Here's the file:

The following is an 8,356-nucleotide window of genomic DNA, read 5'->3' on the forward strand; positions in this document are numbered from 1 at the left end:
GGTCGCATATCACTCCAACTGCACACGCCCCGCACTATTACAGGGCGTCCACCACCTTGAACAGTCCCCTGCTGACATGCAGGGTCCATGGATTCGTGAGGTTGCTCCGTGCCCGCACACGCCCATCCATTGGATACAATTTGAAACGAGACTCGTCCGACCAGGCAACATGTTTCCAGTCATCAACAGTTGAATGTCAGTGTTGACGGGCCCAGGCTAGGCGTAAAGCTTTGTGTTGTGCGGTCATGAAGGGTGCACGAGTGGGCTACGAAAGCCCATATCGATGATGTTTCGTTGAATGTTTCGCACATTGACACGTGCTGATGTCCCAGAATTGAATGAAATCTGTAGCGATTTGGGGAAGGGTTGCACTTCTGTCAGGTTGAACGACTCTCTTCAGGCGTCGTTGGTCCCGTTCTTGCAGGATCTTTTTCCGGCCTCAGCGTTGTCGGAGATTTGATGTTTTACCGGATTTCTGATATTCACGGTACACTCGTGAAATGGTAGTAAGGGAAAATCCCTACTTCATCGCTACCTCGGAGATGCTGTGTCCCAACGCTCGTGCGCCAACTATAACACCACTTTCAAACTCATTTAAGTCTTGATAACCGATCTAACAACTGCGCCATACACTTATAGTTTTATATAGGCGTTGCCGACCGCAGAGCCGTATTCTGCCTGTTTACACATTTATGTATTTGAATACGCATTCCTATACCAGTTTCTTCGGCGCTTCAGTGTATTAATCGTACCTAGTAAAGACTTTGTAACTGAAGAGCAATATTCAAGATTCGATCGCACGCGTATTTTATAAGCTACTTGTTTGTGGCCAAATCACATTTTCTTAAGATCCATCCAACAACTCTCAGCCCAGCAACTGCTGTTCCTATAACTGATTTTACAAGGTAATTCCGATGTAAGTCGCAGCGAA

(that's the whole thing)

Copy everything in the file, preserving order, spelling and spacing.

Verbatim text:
The following is an 8,356-nucleotide window of genomic DNA, read 5'->3' on the forward strand; positions in this document are numbered from 1 at the left end:
GGTCGCATATCACTCCAACTGCACACGCCCCGCACTATTACAGGGCGTCCACCACCTTGAACAGTCCCCTGCTGACATGCAGGGTCCATGGATTCGTGAGGTTGCTCCGTGCCCGCACACGCCCATCCATTGGATACAATTTGAAACGAGACTCGTCCGACCAGGCAACATGTTTCCAGTCATCAACAGTTGAATGTCAGTGTTGACGGGCCCAGGCTAGGCGTAAAGCTTTGTGTTGTGCGGTCATGAAGGGTGCACGAGTGGGCTACGAAAGCCCATATCGATGATGTTTCGTTGAATGTTTCGCACATTGACACGTGCTGATGTCCCAGAATTGAATGAAATCTGTAGCGATTTGGGGAAGGGTTGCACTTCTGTCAGGTTGAACGACTCTCTTCAGGCGTCGTTGGTCCCGTTCTTGCAGGATCTTTTTCCGGCCTCAGCGTTGTCGGAGATTTGATGTTTTACCGGATTTCTGATATTCACGGTACACTCGTGAAATGGTAGTAAGGGAAAATCCCTACTTCATCGCTACCTCGGAGATGCTGTGTCCCAACGCTCGTGCGCCAACTATAACACCACTTTCAAACTCATTTAAGTCTTGATAACCGATCTAACAACTGCGCCATACACTTATAGTTTTATATAGGCGTTGCCGACCGCAGAGCCGTATTCTGCCTGTTTACACATTTATGTATTTGAATACGCATTCCTATACCAGTTTCTTCGGCGCTTCAGTGTATTAATCGTACCTAGTAAAGACTTTGTAACTGAAGAGCAATATTCAAGATTCGATCGCACGCGTATTTTATAAGCTACTTGTTTGTGGCCAAATCACATTTTCTTAAGATCCATCCAACAACTCTCAGCCCAGCAACTGCTGTTCCTATAACTGATTTTACAAGGTAATTCCGATGTAAGTCGCAGCGAA